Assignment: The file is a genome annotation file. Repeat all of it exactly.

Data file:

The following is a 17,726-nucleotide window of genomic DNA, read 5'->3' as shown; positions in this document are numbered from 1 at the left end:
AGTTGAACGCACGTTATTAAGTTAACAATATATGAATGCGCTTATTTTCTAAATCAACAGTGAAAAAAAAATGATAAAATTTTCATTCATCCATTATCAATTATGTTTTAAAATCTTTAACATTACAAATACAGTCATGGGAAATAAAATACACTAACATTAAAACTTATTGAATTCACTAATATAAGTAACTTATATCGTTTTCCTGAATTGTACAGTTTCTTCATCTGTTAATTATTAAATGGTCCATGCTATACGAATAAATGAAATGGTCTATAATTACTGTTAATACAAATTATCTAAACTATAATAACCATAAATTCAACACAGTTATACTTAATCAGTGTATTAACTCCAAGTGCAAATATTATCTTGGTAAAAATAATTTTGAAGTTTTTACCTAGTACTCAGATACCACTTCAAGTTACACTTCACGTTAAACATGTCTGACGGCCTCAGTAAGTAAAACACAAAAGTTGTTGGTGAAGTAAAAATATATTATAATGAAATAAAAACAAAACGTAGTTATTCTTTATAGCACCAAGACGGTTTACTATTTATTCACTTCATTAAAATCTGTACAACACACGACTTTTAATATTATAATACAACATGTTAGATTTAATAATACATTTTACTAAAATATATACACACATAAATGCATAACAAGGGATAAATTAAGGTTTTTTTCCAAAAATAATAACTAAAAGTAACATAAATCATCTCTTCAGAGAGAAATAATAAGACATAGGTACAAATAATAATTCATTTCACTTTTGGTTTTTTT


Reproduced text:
The following is a 17,726-nucleotide window of genomic DNA, read 5'->3' as shown; positions in this document are numbered from 1 at the left end:
AGTTGAACGCACGTTATTAAGTTAACAATATATGAATGCGCTTATTTTCTAAATCAACAGTGAAAAAAAAATGATAAAATTTTCATTCATCCATTATCAATTATGTTTTAAAATCTTTAACATTACAAATACAGTCATGGGAAATAAAATACACTAACATTAAAACTTATTGAATTCACTAATATAAGTAACTTATATCGTTTTCCTGAATTGTACAGTTTCTTCATCTGTTAATTATTAAATGGTCCATGCTATACGAATAAATGAAATGGTCTATAATTACTGTTAATACAAATTATCTAAACTATAATAACCATAAATTCAACACAGTTATACTTAATCAGTGTATTAACTCCAAGTGCAAATATTATCTTGGTAAAAATAATTTTGAAGTTTTTACCTAGTACTCAGATACCACTTCAAGTTACACTTCACGTTAAACATGTCTGACGGCCTCAGTAAGTAAAACACAAAAGTTGTTGGTGAAGTAAAAATATATTATAATGAAATAAAAACAAAACGTAGTTATTCTTTATAGCACCAAGACGGTTTACTATTTATTCACTTCATTAAAATCTGTACAACACACGACTTTTAATATTATAATACAACATGTTAGATTTAATAATACATTTTACTAAAATATATACACACATAAATGCATAACAAGGGATAAATTAAGGTTTTTTTCCAAAAATAATAACTAAAAGTAACATAAATCATCTCTTCAGAGAGAAATAATAAGACATAGGTACAAATAATAATTCATTTCACTTTTGGTTTTTTT